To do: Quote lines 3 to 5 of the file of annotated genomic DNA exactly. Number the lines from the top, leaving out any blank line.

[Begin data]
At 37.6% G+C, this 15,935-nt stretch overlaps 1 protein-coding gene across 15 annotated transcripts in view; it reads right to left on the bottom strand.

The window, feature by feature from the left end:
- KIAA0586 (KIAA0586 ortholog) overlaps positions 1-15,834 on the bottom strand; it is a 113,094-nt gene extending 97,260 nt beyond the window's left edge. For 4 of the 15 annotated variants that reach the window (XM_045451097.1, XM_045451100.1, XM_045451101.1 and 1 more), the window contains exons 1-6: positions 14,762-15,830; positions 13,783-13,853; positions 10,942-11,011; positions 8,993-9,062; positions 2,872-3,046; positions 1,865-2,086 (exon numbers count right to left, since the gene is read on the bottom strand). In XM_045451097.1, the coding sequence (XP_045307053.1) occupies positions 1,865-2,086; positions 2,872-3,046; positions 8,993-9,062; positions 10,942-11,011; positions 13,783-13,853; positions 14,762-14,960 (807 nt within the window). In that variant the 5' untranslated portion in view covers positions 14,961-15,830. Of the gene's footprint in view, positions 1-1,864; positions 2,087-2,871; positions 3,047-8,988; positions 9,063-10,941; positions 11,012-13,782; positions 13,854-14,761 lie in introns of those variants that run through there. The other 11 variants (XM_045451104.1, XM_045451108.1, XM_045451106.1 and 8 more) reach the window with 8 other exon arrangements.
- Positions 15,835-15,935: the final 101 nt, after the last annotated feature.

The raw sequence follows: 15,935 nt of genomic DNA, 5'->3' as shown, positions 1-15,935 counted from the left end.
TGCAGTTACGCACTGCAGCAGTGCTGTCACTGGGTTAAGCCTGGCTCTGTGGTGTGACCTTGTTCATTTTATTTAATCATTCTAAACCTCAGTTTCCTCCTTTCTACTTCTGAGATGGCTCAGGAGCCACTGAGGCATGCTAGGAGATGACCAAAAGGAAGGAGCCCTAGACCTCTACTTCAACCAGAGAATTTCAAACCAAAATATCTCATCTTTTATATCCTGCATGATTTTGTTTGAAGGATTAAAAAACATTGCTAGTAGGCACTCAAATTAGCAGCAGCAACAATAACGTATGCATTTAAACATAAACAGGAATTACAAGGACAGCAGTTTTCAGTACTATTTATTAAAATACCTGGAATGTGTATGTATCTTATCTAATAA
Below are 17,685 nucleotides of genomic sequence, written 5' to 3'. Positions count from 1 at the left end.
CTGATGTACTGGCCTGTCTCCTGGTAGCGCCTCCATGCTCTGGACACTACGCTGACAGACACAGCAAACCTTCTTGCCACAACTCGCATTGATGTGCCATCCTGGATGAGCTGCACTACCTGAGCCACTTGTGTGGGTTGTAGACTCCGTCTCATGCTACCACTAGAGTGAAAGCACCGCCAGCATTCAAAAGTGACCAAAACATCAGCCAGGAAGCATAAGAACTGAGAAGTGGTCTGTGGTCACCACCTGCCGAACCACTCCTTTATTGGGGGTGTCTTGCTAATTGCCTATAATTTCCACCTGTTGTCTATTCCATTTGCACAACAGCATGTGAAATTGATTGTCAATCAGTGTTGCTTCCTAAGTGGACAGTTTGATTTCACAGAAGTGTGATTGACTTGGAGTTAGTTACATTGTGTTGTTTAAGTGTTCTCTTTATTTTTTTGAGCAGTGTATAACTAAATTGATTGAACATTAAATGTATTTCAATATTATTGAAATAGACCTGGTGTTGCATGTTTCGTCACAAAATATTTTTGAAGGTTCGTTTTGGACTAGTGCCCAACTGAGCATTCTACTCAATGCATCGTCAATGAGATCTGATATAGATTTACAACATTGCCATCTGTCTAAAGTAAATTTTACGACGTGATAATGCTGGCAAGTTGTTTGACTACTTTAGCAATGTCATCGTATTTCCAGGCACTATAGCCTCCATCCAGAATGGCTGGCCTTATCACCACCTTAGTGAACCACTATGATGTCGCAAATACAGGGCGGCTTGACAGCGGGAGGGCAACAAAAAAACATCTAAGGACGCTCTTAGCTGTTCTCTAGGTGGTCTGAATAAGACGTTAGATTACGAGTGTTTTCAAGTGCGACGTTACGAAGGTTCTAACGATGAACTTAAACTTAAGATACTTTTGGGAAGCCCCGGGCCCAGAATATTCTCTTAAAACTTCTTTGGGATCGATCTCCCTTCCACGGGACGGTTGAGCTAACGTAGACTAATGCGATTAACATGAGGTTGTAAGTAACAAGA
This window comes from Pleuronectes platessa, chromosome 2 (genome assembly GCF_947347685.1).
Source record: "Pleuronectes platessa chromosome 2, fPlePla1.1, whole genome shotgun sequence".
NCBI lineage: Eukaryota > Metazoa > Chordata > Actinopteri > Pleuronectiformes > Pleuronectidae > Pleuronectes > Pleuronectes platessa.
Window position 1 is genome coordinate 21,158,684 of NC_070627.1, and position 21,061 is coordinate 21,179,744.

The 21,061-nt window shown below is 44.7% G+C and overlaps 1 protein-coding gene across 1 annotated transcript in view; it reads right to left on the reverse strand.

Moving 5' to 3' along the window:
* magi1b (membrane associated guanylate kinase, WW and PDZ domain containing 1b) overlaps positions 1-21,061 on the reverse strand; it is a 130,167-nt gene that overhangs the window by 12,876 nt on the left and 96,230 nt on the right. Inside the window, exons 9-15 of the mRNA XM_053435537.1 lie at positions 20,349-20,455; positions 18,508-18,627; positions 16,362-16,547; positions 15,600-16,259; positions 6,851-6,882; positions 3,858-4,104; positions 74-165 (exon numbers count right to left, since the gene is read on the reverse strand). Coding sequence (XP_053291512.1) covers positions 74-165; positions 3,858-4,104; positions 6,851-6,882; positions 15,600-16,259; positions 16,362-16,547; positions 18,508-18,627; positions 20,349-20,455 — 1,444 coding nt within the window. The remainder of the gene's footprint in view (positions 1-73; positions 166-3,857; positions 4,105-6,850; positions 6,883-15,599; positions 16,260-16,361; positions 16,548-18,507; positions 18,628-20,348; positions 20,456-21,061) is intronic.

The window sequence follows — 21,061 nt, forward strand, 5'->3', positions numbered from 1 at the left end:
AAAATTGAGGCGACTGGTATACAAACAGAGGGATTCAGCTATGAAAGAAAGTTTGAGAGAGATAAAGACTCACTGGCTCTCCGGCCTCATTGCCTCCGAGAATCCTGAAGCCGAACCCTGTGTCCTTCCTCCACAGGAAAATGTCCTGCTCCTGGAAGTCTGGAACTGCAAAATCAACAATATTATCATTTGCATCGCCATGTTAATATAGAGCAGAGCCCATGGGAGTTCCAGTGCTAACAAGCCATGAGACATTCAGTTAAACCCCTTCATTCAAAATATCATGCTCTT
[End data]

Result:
- KIAA0586 (KIAA0586 ortholog) overlaps positions 1-15,834 on the bottom strand; it is a 113,094-nt gene extending 97,260 nt beyond the window's left edge. For 4 of the 15 annotated variants that reach the window (XM_045451097.1, XM_045451100.1, XM_045451101.1 and 1 more), the window contains exons 1-6: positions 14,762-15,830; positions 13,783-13,853; positions 10,942-11,011; positions 8,993-9,062; positions 2,872-3,046; positions 1,865-2,086 (exon numbers count right to left, since the gene is read on the bottom strand). In XM_045451097.1, the coding sequence (XP_045307053.1) occupies positions 1,865-2,086; positions 2,872-3,046; positions 8,993-9,062; positions 10,942-11,011; positions 13,783-13,853; positions 14,762-14,960 (807 nt within the window). In that variant the 5' untranslated portion in view covers positions 14,961-15,830. Of the gene's footprint in view, positions 1-1,864; positions 2,087-2,871; positions 3,047-8,988; positions 9,063-10,941; positions 11,012-13,782; positions 13,854-14,761 lie in introns of those variants that run through there. The other 11 variants (XM_045451104.1, XM_045451108.1, XM_045451106.1 and 8 more) reach the window with 8 other exon arrangements.
- Positions 15,835-15,935: the final 101 nt, after the last annotated feature.

The raw sequence follows: 15,935 nt of genomic DNA, 5'->3' as shown, positions 1-15,935 counted from the left end.